American writer and national treasure (1920-2012). He was born on August 22, 1920, in Waukegan, Illinois. He graduated from high school in Los Angeles in 1938 and, after several years of spending late nights typing stories at a typewriter in a public library, became a full-time writer in 1943. Since that time, he published more than 30 books and almost 600 short stories. He also wrote poems, plays, essays, and the script for John Huston's version of "Moby Dick". He is best known for writing science fiction, fantasy, and horror, though some of his best stories have no fantastic elements in them at all.

He died on June 6, 2012. I will miss him dearly.

Bradbury is not considered a very hip writer, mostly because his writing is not cynical enough for modern sci-fi fans, not predictable enough for modern fantasy fans, not brutal enough for modern horror fans. Many of his stories are about children (like Dandelion Wine and Something Wicked this Way Comes) or the loss of innocence ("The Veldt," "The Small Assassin," "The Dwarf," and others). He also likes to write about small towns in Mexico, Ireland, and the American Midwest.

His writing and his words are deliciously descriptive, and I cannot read any of his stories without feeling (A) like I've been beaten over the head with solid proof of my own inadequacies as a writer and (B) like he knew that I personally was going to read his books and so he wrote them expressly for me. The ability to wow an audience with pure writing talent while simultaneously winning them over with a pure love of writing and story -- that's a gift that few can manage.

As far as I'm concerned, he was one of the best American writers in any genre. Hell, as far as I'm concerned, he was one of the best friends I ever had, though I've never met him outside of the pages of his books. He's helped me see the excitement of new sneakers and the happiness of vanilla ice cream in Dandelion Wine. He's led me through the pride of memorizing books in Fahrenheit 451. He's carried me on merry-go-round trips to Hell in Something Wicked This Way Comes. He's led me safely through Samhain and the Day of the Dead in The Halloween Tree. He's shown me a new world in a handful of red dust in The Martian Chronicles. He's introduced me to the family I always wished I had in "Homecoming" and From the Dust Returned. He's demonstrated new ways to write in Zen in the Art of Writing. He's taken me through prehistory into strange worlds in "A Sound of Thunder." He's shown me doomed courtship rituals in "The Fog Horn" and true love in "The Laurel and Hardy Love Affair." He's reminded me of science fiction's once-shameless love of good old-fashioned optimistic rockets in "R is for Rocket" and taken me through a lonely death in space in "Kaleidoscope." He's shown me the downside of babies in "The Small Assassin," the upside of luddites in "The Murderer," and the aftermath of the Apocalypse in "There Shall Come Soft Rains." He's led me through awkward high school reunions in "I Wonder What's Become of Sally." He's shared a final gift with forgotten favorite writers in "Last Rites" and demonstrated the benefits of taking the next exit in "The Other Highway." He's given me the pros and cons of eternal youth in "Hail and Farewell."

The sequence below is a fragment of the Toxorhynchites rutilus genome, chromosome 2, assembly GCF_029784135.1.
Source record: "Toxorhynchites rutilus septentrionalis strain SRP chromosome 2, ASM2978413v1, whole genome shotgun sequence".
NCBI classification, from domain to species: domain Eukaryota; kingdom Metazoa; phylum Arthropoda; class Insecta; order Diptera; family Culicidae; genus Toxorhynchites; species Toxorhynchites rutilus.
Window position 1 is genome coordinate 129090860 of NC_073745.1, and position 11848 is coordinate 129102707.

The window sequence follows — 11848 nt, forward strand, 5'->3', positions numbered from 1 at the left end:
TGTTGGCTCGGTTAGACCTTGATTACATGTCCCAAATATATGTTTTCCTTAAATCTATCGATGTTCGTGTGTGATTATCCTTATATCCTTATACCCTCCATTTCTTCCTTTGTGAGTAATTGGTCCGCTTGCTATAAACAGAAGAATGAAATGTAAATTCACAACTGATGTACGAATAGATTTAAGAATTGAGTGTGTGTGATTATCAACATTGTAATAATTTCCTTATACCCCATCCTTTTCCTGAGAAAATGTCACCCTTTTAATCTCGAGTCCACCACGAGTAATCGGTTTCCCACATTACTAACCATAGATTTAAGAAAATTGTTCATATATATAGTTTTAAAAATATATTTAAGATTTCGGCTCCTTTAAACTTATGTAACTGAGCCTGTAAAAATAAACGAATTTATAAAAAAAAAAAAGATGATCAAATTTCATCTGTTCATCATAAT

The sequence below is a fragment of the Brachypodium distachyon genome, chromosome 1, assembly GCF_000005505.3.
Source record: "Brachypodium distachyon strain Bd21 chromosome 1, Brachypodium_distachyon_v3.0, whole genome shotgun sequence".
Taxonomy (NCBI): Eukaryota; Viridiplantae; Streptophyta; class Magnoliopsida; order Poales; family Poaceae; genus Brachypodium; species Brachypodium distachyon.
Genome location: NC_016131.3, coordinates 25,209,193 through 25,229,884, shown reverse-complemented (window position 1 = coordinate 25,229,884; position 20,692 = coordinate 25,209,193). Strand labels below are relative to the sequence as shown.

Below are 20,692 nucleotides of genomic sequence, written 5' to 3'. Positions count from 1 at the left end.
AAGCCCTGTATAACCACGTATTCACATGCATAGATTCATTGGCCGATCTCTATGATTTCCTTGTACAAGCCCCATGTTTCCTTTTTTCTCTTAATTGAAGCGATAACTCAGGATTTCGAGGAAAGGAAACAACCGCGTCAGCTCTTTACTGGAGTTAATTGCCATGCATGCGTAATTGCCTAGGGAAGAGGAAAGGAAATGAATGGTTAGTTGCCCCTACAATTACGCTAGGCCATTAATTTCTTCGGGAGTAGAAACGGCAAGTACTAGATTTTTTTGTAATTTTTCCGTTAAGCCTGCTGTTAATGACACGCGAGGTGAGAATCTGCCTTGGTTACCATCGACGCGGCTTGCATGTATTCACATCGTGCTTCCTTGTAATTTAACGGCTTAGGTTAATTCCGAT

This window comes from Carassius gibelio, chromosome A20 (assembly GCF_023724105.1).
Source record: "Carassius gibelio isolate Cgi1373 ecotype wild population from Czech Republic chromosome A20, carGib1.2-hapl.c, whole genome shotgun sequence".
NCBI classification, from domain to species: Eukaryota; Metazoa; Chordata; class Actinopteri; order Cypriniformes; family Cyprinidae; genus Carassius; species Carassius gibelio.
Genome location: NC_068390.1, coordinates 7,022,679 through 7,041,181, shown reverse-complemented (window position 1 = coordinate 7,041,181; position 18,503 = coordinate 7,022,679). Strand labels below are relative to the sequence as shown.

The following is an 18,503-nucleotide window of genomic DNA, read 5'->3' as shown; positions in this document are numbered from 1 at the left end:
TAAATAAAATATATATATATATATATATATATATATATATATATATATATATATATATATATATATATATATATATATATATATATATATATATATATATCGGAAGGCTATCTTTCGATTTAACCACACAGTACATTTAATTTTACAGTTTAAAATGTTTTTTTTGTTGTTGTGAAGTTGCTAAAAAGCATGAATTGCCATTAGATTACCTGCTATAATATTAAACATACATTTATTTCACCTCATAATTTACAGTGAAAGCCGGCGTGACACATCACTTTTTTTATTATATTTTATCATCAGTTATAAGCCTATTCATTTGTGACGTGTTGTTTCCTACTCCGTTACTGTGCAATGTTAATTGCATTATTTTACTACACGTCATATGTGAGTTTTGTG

I never had the opportunity to meet Ray Bradbury, but I still considered him one of my dearest friends. He gave me a near-endless supply of stories and magic and imagination and happiness, and for that, he has my gratitude and love, forever and ever and ever.